17. 17. Configuration provisioning • OpsWorks – hosted Puppet or Chef • Capistrano – “login to all machines and do x, y, z” • S3 – simple, no learning curve • Instance launch configuration includes files to fetch from S3 (app.properties, db.properties, cassandra.conf, mysql.conf, etc.) • CloudFormation can write dynamic values to conf files (e.g. ELB address)
  18. 18. "UserData": { "Fn::Base64": { "Fn::Join": [ "", [ "#!/bin/bash -xn", "yum update -y aws-cfn-bootstrapn", "yum install -y aws-clin", "cat <<EOF >> /var/app/app.propertiesn", { "Fn::Join": [ "", [ "n", “db.host=", { "Ref": "DatabaseELBAddress" }, "n", "elasticsearch.url=https://", { "Ref": "ElasticSearchDomainName" }, "n", "root.url=https://", { "Ref": "DomainName" ] ] }, "EOF“
  19. 19. Automated instance setup • Elastic Container Services • Deploy docker containers on EC2 instances • Fargate abstracts the need to manage the underlying EC2 instance • Kubernetes – vendor-independent • But don’t rush into using kubernetes (or Docker for that matter). • Packer – creates images • Manual • Launch configuration to fetch and execute setup.sh • Allows for easy zero downtime blue-green deployment • Instance setup changed? Destroy the it and launch a new one • Simple. Simple is good.
  20. 20. Blue-green deployment • Two S3 “folders” – blue and green • Shared database • Two autoscaling groups – blue (currently active) and green (currently passive) • Upload new release artifact (e.g. fat jar) to s3://setup-bucket/green • Activate the green ASG (increase required number of instances) • Wait for nodes to launch • Execute acceptance tests • Switch DNS record (Route53) from blue ELB to green ELB • Turquoise (intermediate deployment in case of breaking database changes) • Can be automated via script that uses AWS CLI or APIs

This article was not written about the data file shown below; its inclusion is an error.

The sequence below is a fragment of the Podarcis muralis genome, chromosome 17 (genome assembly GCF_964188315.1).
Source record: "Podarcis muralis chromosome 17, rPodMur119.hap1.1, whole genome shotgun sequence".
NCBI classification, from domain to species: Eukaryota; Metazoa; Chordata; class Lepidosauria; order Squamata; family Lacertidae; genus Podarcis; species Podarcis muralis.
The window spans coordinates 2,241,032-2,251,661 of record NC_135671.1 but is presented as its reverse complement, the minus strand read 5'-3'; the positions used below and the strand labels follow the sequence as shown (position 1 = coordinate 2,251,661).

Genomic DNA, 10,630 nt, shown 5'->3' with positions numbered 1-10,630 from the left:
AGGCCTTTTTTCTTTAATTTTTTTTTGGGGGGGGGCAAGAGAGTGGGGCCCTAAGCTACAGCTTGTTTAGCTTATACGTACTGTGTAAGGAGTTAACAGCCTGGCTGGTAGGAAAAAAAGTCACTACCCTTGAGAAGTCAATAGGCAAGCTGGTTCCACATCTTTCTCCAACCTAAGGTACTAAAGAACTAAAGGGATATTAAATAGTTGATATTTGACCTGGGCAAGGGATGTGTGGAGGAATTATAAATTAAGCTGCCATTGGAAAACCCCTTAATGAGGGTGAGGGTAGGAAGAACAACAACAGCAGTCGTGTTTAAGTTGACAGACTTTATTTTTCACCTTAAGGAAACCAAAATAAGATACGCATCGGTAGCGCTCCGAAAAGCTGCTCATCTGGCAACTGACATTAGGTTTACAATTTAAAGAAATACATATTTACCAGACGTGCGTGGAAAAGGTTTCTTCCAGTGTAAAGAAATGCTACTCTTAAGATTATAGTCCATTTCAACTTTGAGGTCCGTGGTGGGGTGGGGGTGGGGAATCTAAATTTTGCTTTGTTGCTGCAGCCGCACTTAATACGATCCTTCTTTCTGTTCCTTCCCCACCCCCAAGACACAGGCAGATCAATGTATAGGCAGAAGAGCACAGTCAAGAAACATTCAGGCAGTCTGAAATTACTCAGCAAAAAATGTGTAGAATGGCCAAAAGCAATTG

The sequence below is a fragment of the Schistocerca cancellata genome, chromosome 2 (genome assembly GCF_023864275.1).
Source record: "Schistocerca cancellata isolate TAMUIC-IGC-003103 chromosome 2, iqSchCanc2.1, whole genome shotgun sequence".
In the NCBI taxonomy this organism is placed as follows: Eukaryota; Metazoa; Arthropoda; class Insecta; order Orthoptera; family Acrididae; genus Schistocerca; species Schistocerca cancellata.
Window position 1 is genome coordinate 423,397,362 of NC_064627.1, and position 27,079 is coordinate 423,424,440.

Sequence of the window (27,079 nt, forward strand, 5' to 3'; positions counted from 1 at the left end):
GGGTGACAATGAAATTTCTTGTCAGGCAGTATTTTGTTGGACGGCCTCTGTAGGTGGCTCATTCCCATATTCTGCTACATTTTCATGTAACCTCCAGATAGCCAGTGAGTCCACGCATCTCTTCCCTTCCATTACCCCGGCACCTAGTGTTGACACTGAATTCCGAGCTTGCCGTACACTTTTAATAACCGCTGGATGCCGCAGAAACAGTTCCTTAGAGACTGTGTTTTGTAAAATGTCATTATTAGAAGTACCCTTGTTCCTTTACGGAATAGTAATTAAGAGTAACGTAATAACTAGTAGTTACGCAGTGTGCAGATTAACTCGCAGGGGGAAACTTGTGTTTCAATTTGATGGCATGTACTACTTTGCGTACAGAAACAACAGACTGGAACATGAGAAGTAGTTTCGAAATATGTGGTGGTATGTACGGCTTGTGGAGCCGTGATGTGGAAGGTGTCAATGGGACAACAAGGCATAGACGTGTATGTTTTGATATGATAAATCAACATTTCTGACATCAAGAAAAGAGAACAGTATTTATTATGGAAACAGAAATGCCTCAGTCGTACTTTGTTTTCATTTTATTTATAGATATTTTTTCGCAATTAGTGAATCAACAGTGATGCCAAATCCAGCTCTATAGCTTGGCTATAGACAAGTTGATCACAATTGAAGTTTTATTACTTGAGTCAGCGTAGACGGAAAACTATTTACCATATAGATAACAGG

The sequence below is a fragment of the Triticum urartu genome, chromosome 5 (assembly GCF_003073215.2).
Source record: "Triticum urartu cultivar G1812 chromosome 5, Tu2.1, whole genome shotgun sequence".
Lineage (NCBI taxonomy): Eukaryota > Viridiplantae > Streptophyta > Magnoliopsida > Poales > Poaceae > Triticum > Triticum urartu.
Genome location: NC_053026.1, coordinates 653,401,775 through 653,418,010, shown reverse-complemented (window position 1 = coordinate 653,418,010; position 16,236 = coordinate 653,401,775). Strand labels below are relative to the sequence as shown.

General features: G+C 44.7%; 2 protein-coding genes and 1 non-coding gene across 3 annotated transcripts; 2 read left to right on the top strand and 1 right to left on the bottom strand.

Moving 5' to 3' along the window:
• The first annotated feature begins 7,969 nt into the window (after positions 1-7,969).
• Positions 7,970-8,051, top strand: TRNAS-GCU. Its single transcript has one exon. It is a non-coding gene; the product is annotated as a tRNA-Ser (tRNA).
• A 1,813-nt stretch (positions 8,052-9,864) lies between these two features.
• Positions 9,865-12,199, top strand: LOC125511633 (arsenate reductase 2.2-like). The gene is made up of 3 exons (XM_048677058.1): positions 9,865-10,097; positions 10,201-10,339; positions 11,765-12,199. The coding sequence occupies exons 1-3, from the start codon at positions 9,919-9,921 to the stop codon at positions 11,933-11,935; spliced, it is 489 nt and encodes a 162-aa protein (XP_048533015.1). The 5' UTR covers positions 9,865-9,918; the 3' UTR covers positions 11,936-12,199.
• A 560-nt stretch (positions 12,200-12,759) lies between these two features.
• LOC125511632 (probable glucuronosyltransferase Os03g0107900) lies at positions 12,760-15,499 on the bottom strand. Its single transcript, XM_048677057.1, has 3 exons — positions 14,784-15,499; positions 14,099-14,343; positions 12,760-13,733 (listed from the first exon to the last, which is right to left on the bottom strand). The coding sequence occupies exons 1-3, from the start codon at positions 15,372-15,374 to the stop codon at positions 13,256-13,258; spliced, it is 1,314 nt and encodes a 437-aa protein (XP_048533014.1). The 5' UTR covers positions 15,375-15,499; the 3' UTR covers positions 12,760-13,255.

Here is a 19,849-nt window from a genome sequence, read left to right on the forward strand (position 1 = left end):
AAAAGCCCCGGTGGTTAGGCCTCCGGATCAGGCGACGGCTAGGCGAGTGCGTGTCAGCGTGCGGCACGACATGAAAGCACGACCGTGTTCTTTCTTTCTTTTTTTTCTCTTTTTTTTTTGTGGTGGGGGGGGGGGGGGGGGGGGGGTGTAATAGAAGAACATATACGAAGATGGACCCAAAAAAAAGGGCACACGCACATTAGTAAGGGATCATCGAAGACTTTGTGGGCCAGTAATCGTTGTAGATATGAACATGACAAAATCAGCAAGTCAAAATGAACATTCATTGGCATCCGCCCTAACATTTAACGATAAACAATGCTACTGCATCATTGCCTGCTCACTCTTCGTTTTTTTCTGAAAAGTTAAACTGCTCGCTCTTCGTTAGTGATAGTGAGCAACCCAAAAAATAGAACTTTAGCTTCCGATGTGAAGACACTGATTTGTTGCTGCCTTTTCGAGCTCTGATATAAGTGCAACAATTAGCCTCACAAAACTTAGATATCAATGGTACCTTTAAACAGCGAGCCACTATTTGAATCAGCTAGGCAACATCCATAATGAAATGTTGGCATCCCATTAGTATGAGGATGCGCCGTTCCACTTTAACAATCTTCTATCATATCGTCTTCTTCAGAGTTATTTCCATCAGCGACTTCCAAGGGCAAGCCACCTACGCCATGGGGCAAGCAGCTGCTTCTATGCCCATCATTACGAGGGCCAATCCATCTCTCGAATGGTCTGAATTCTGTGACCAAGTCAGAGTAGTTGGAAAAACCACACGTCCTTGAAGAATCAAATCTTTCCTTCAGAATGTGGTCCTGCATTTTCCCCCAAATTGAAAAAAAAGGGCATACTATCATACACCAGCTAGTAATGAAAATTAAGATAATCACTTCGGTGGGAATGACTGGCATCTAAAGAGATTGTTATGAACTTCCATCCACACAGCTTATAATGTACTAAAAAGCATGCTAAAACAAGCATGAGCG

21. 21. Other useful services • IAM – user and role management (each instance knows its role, no need for passwords) • S3 – distributed storage / key-value store / universally applicable • CloudTrail – audit trail of all infrastructure changes • CloudWatch – monitoring of resources • KMS – key management • Glacier – cold storage • Lambda – “serverless” a.k.a. function execution
  22. 22. General best practices • Security groups • Only open ports that you need • Bastion host – entry point to the stack via SSH • VPC (virtual private cloud) • your own virtual network, private address space, subnets (per e.g. availability zone), etc. • Multi-factor authentication
  23. 23. Conclusion • Scalability is a function of your application first and infrastructure second • AWS is pretty straightforward to learn • You can have scalable, scripted infrastructure without big investments • New services appear often – check them out • Vendor lock-in is almost inevitable • But concepts are (almost) identical across cloud providers • If something can be done easily without an AWS-specific service, prefer that • Bash is inevitable
  24. 24. Thank you!